Intuitively, Calvo et al. (2003) suggest that the exchange rate shocks affect the economy in three ways via its: 1) effect on the domestic cost of servicing interest of foreign-denominated debt; 2) effect on the value in domestic currency of the foreign-denominated debt; and 3) effect on the value of GDP in domestic currency through changes in prices in the tradable sector. Furthermore, Equation (34) shows that, since the debt ratio involves foreign-denominated variables both in the numerator and denominator, shocks to the exchange rate have effects on the debt ratio.
13. External Debt Sustainability
A major concern of most developing countries is how to sustain their external debt based on the receipts of their foreign exchange. This means that the policymaker needs to assess the sustainability of the combined public and private debts from a foreign exchange or external point of view. In other words, the policymaker needs to gauge sustainability in terms of a foreign exchange as a constraint rather than a fiscal constraint, which is what we have been considering so far. Parker and Kastner (1993) point that, sustainable fiscal stance achieved when private sector investment exceeds private sector savings may not necessarily be sufficient for external sustainability. On the other hand, when the balance of private savings less private investment is positive and mitigates against an unsustainable fiscal deficit, then potentially an unsustainable fiscal deficit may translate into a sustainable external position. Potentially, an economy may experience divergence between fiscal and external sustainability from time to time.
In conducting the external debt analysis, all variables (including output) are expressed in US dollars rather than domestic currency. The analysis is very similar to the analysis on fiscal sustainability. So let [Equation (20)] be the stock of all (public and private) external debt expressed in US dollars. The law of motion of the debt stock, as per Equation (1), is now the country’s budget constraint in relation to the rest of the world expressed as:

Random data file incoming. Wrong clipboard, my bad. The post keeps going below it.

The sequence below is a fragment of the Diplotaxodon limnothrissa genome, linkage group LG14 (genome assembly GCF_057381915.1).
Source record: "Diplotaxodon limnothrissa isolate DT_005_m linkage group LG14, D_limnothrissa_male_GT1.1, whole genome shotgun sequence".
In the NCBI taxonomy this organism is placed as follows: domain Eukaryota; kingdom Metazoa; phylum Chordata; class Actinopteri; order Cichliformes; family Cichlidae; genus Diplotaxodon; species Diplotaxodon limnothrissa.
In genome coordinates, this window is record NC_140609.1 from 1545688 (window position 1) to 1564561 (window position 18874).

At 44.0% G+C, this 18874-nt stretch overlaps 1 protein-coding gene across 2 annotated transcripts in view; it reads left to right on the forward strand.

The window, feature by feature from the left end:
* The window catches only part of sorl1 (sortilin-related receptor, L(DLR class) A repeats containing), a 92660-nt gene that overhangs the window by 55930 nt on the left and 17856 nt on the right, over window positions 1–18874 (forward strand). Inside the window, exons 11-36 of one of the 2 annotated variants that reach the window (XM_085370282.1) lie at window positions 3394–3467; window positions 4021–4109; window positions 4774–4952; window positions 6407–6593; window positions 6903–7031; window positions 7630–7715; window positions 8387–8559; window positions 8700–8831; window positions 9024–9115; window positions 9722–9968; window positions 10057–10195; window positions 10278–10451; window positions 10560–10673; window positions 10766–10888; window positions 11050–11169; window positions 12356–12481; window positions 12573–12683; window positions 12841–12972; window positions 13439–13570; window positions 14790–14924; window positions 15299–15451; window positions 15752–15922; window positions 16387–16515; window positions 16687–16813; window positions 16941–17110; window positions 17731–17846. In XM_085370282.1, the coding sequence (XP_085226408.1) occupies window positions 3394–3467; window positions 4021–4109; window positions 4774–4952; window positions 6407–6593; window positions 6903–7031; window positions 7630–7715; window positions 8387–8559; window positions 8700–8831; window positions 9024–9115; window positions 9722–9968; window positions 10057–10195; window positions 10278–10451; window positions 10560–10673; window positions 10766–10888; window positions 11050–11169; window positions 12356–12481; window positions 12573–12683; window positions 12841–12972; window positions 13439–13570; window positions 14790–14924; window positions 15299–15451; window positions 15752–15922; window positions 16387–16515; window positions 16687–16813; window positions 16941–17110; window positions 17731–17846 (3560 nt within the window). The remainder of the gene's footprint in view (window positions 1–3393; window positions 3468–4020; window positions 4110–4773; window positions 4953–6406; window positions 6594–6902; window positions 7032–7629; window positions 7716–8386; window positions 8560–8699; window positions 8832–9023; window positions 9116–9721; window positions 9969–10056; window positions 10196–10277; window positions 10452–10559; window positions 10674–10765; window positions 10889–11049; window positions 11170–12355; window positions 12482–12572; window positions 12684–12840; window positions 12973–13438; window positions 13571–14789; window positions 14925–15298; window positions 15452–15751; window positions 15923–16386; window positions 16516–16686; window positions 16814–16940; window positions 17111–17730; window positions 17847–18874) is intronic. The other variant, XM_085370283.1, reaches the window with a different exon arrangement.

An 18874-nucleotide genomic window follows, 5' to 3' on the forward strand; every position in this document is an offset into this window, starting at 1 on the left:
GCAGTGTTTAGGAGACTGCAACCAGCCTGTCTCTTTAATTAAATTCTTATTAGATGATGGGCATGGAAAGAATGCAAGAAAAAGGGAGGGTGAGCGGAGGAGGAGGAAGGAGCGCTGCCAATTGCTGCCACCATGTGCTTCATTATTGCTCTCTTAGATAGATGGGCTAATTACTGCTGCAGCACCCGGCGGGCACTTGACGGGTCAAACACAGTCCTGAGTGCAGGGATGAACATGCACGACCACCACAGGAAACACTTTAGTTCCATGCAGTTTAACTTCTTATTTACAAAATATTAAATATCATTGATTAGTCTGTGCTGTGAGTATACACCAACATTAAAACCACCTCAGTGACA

where is the average nominal interest rate on total foreign debt; is the non-interest current account, except for current transfers; is the sum of official grants and other current transfers; is the non-debt-creating (that is, equity) capital flows; and is the change in official reserves and other foreign assets (with a positive figure denoting an increase in foreign assets). By expressing output in US dollars, Equation (29) then becomes:
as before, we define as the share of the non-tradable sector and as the share of the tradable sector. The sustainable debt-to-GDP ratio equation analogous to Equations (13) and (34) is:
where is the rate of change of the inverse of the exchange rate, (1/e), is the portion of domestic debt in total debt and is current account to GDP ratio inclusive of official grants and other current transfers, non-debt-creating capital flows and the change in official reserves and other foreign assets. Equation (38) shows that the current-account balance is crucial in achieving external debt sustainability.
Finally define as the real interest on the external debt as:
Substituting the above expression into Equation (38), we analogously express Equations (5) and (35) as:
Similarities between Equation (39) and Equation (5) or Equation (35) are that the debt-to-GDP ratio is influenced by the difference between the real interest rate on the debt and the real growth rate of GDP. However, it is imperative to note that the variables in Equation (39) are in dollar terms while those in Equations (5) and (35) are in domestic currency. Secondly, Cassimon et al. (2008) observe that the non-interest current account not financed by non-debt-creating equity flows or changes in the foreign reserves position feeds into higher external debt, whereas non-interest current account surpluses can reduce the external debt stock. What this means is that, should the average interest rate be structurally higher than the growth rate of GDP, then the debt-to-GDP ratio will rise unless the country runs a sufficiently large non-interest current account surplus. On the other hand, if the growth rate of GDP exceeds the average rate of interest on external debt, keeping the debt-to-GDP ratio stable, or even reducing it, is compatible with running a current account deficit.
The exchange rate also impacts on the dynamics of the external debt-to-GDP ratio. A depreciation of the exchange rate increases the ratio of external debt to GDP as it decreases the dollar value of GDP. However, the impact of the exchange rate depends on the shares of tradable versus non-tradable output. The impact will be higher if the share of tradable output is lower, with the maximum impact occurring when tradable output is zero.
14. Debt Management: The Way Forward